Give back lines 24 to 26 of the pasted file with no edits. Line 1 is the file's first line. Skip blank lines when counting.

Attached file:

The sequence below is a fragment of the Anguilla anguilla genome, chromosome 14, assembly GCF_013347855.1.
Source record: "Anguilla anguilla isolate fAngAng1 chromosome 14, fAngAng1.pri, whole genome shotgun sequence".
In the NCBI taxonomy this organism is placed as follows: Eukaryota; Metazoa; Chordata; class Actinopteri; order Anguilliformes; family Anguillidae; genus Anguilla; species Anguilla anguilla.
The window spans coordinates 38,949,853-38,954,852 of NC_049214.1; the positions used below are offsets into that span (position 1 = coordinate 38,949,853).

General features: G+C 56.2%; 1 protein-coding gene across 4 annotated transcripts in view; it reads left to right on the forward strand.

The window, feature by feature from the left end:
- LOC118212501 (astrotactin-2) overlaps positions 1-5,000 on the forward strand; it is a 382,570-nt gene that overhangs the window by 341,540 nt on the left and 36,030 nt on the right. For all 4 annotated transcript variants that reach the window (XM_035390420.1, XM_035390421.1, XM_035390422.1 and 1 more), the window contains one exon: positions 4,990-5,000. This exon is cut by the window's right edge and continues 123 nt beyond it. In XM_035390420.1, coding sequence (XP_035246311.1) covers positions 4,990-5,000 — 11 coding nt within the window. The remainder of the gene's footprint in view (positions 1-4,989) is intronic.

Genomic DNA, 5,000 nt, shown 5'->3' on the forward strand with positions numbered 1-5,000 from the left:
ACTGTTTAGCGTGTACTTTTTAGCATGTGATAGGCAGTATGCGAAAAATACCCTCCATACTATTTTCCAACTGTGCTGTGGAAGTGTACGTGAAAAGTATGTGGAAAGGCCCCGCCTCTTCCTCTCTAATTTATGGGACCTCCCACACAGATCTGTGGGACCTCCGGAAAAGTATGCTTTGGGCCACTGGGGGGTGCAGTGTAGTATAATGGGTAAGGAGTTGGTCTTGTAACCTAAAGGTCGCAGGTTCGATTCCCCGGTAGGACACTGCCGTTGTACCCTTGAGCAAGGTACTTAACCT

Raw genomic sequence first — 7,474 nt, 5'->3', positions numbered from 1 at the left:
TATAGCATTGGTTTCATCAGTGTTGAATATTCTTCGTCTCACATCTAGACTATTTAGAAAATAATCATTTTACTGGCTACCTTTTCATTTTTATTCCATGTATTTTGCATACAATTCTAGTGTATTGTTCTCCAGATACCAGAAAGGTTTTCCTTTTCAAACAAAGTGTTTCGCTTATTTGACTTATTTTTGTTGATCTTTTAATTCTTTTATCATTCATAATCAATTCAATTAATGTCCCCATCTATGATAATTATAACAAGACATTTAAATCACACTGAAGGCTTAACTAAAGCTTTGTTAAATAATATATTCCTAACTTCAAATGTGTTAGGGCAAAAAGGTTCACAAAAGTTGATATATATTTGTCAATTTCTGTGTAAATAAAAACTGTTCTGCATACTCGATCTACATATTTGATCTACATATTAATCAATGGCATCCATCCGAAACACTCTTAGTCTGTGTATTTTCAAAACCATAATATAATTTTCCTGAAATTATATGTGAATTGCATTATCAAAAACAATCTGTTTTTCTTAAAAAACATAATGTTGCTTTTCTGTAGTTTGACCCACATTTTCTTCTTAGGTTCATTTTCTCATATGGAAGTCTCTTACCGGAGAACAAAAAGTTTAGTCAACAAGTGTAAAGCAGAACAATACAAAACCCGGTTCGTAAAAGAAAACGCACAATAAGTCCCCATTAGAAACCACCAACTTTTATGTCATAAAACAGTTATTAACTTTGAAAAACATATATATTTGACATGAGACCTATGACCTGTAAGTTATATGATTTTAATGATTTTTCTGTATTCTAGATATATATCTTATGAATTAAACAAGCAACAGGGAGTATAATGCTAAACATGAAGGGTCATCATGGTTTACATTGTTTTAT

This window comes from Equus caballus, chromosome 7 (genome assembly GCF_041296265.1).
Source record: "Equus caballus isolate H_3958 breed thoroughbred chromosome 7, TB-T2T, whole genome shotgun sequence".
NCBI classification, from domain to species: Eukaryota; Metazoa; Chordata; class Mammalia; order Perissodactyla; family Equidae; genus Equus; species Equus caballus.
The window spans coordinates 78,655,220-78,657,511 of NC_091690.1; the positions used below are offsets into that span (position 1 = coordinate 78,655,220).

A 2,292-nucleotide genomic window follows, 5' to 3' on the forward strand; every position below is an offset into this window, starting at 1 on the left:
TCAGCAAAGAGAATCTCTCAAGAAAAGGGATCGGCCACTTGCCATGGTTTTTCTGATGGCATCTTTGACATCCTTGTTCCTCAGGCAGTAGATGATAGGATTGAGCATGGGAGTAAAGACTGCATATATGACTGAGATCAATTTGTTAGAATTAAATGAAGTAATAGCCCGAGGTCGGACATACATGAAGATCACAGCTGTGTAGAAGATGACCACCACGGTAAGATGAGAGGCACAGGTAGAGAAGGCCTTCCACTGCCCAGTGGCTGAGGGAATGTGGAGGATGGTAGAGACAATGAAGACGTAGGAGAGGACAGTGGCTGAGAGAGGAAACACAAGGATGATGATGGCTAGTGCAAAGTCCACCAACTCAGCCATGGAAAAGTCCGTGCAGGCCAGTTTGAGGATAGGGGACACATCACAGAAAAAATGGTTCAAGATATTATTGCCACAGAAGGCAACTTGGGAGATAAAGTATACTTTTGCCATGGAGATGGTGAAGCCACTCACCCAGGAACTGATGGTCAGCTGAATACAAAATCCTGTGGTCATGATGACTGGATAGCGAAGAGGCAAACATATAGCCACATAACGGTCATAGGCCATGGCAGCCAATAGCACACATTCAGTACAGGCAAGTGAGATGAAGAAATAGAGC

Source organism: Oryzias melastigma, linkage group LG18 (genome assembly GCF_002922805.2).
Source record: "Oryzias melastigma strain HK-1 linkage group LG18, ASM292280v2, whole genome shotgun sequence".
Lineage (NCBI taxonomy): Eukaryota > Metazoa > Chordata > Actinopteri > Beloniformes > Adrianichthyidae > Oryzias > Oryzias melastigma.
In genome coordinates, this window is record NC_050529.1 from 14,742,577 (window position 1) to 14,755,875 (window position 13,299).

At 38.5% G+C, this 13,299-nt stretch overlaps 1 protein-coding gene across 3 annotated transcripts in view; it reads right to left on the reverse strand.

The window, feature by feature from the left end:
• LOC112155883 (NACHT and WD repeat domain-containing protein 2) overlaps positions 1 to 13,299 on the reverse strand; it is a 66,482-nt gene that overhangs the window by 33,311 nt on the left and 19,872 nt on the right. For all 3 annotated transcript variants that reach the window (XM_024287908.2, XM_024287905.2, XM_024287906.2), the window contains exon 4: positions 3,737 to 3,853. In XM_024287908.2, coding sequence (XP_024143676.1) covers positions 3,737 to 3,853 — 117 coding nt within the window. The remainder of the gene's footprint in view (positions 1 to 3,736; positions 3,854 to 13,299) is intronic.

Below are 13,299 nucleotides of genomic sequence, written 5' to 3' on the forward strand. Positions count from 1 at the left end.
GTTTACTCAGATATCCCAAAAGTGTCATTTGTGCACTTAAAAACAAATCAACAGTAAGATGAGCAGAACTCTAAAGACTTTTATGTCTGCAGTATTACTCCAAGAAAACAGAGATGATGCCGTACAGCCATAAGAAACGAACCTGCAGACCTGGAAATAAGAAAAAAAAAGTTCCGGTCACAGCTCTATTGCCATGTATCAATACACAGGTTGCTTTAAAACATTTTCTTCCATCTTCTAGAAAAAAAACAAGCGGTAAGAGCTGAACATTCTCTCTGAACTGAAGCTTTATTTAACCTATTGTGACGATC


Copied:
• LOC112155883 (NACHT and WD repeat domain-containing protein 2) overlaps positions 1 to 13,299 on the reverse strand; it is a 66,482-nt gene that overhangs the window by 33,311 nt on the left and 19,872 nt on the right. For all 3 annotated transcript variants that reach the window (XM_024287908.2, XM_024287905.2, XM_024287906.2), the window contains exon 4: positions 3,737 to 3,853. In XM_024287908.2, coding sequence (XP_024143676.1) covers positions 3,737 to 3,853 — 117 coding nt within the window. The remainder of the gene's footprint in view (positions 1 to 3,736; positions 3,854 to 13,299) is intronic.

Below are 13,299 nucleotides of genomic sequence, written 5' to 3' on the forward strand. Positions count from 1 at the left end.
GTTTACTCAGATATCCCAAAAGTGTCATTTGTGCACTTAAAAACAAATCAACAGTAAGATGAGCAGAACTCTAAAGACTTTTATGTCTGCAGTATTACTCCAAGAAAACAGAGATGATGCCGTACAGCCATAAGAAACGAACCTGCAGACCTGGAAATAAGAAAAAAAAAGTTCCGGTCACAGCTCTATTGCCATGTATCAATACACAGGTTGCTTTAAAACATTTTCTTCCATCTTCTAGAAAAAAAACAAGCGGTAAGAGCTGAACATTCTCTCTGAACTGAAGCTTTATTTAACCTATTGTGACGATC